As I mentioned previously, we have been following the advice of Bruce Van Sant’s book, “Passages South” in which he shares his thoughts on how to move east against easterly winds. Van Sant believes it is best to take advantage of lower wind speeds which occur during the night and motor a few hours each morning from one anchorage to another. Per his suggestions, we awaken around 4 a.m., raise anchor, and move east along the southern shore of Puerto Rico for a few hours.
Sunrise is filled with pastel colors and soft breezes.
Although it is difficult to get out of bed when it is dark, we were rewarded with watching the day come alive and with calm seas, so the effort is definitely worth it! But getting up early means the days feel long and the evenings feel short since we go to bed earlier than usual.
Boqueron has a long, inviting shore.
After completing the Mona Passage and a good night of sleep at anchor in Mayaguez, we moved to Boqueron and anchored in a bay of flat water.
We strolled the waterfront town and had lunch in Boqueron.
Kelsey and Lauren relaxing in the park.
Next we meandered through the park along the water where we met three young ladies from the US who were on vacation. After a brief conversation, we invited Kelsey, Lauren and Shaye to come out to LIB and relax on our boat for the afternoon.
Captain had to join in the fun!
Shaye, Lauren and Kelsey are close in age to our own children and we were happy to share our “home” with them for a bit; very much like others have done for our sons as they travel. We enjoyed getting to know these young ladies and hearing about their plans. Their energy and enthusiasm were contagious and we are so happy they spent the afternoon with us. Safe travels, girls. Keep in touch!
We actually had to turn left here, not go straight toward town.
Our next stop was La Parguera. Finding our way into this small fishing village with crops of mangroves growing into small islands in front of the town made our initial entry a little challenging. It is necessary to watch the chart and keep a close eye out for shallow water but we managed to work LIB into a nice anchoring spot behind one of those mangrove “islands.”
La Parguera is a sleepy town during daylight hours with deserted streets and most businesses closed.
The same area of town after nightfall.
But once night falls, this little town is a jumble of people where families, teens and couples stroll the pedestrian area, live bands play loudly, food stands compete with restaurants and vendors hawk jewelry and trinkets from small stands.
Puerto Rico night life.
There was even a tent with a mechanical horse race where bets were taken and money changed hands for winning numbers. We placed a couple of big $1 bets, but walked away without winning.
After enjoying the bustling nightlife in La Parguera, we upped anchor around 4:30 a.m. and motored to Balnearia de Cana Gorda, a bay about 20 miles away. By 8 o’clock our anchor was down and we were happily floating in front of a very pretty little resort called Copa Marina Resort, though there really wasn’t a marina there.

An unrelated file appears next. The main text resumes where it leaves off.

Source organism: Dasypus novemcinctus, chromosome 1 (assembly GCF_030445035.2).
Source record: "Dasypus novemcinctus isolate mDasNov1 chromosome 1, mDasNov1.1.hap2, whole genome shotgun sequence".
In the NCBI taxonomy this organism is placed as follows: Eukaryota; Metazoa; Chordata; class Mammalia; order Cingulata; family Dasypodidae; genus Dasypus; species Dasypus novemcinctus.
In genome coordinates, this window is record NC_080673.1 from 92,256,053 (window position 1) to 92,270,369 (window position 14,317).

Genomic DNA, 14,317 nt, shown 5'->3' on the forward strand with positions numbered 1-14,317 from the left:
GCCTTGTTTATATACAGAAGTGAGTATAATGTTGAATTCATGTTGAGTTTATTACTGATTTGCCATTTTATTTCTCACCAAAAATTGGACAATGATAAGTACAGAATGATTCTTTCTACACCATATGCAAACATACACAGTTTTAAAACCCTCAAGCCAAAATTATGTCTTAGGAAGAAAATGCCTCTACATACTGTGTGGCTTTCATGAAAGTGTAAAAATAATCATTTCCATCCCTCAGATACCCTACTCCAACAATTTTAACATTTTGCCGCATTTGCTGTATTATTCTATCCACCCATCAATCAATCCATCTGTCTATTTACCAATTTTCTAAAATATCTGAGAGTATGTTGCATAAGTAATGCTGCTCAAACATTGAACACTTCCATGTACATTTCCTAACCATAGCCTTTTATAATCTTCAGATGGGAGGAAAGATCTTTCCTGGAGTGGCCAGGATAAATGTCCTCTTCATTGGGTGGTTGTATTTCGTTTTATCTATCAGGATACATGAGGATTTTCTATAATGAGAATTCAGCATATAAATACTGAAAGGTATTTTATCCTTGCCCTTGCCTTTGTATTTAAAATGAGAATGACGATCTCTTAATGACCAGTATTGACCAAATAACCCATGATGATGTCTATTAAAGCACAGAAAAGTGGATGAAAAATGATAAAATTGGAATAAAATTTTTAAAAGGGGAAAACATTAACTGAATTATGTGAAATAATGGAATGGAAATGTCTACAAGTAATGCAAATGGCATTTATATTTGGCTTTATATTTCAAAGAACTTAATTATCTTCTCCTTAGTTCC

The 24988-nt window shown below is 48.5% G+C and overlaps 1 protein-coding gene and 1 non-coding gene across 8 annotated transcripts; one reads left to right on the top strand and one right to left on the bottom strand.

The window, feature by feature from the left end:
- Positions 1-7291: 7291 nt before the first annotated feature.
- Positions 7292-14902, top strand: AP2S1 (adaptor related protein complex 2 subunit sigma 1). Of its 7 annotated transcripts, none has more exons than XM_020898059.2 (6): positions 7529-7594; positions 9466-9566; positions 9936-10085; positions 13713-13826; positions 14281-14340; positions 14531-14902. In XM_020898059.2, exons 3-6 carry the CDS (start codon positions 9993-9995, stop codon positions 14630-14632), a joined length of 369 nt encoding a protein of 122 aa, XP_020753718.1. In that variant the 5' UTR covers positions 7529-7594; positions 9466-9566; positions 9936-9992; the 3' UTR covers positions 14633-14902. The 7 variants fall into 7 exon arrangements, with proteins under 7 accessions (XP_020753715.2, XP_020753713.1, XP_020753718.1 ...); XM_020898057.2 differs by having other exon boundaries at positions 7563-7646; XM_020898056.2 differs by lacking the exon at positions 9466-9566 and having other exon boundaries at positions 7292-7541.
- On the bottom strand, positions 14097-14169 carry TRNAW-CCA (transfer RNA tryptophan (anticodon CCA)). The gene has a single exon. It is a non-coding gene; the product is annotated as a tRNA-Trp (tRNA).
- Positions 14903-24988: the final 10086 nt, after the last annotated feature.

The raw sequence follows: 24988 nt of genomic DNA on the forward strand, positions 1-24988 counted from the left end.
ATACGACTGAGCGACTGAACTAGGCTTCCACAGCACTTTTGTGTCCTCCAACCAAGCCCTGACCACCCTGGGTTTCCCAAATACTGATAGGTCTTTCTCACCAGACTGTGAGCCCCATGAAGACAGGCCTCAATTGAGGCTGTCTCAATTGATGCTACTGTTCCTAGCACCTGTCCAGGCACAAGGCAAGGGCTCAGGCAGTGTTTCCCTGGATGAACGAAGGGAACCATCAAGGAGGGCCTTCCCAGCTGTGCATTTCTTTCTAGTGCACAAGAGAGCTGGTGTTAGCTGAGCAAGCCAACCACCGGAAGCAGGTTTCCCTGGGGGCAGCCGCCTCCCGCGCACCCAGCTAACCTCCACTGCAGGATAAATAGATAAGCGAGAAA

LIB can be seen in the background.
We launched Day Tripper, our dinghy, and went to check out the Resort. As luck would have it, there was a yummy breakfast buffet being served and cruisers were welcome. So we had a very nice breakfast, then spent a bit of time relaxing at the pool. What a nice reward after our early morning departure.
Copa Resort has a nicely manicured beach and a few water toys for rent. We decided to rent a Hobie Wave (because when does Frank ever want to sit still?) and spend a little time sailing around the bay. We may or may not have had a little trouble tacking this little boat and I am certain we went further than we were “supposed” to go, but no one told us any limits when we started!
We may have gone out further than allowed???
Frank and I spent couple of wet hours sailing that Hobie and we had plenty of laughs in the process!
We ended up staying in this bay for two nights because we just couldn’t bring ourselves to leave. The Resort was welcoming, there was a popular public beach near the Resort where families gathered and played all day and just around the corner was the fairly famous “Gilligan’s Island.”
Gilligan’s Island (Image taken from internet)
So this island is actually called Cayo Aurora and even though I don’t see the likeness to the one in the TV show, many people call this place Gilligan’s Island. The picture above does not show how crowded this area is usually, but it does show you how pretty it is. Trust me, usually there are boats, kayaks, floats, people and plenty of music throughout this island.
Frank and I took Day Tripper over and hung out in the water, avoiding the land where the mosquitos were happily feasting on slightly inebriated humans too oblivious to notice. It was a great place to people watch and the current through the inlet kept the water moving and cool. Truly a pretty island and a fun place to while away a bit of time.
Our next stop is Ponce, then on to Salinas where we will catch up to s/v Mauna Kea!
Colorful homes in La Parguera.
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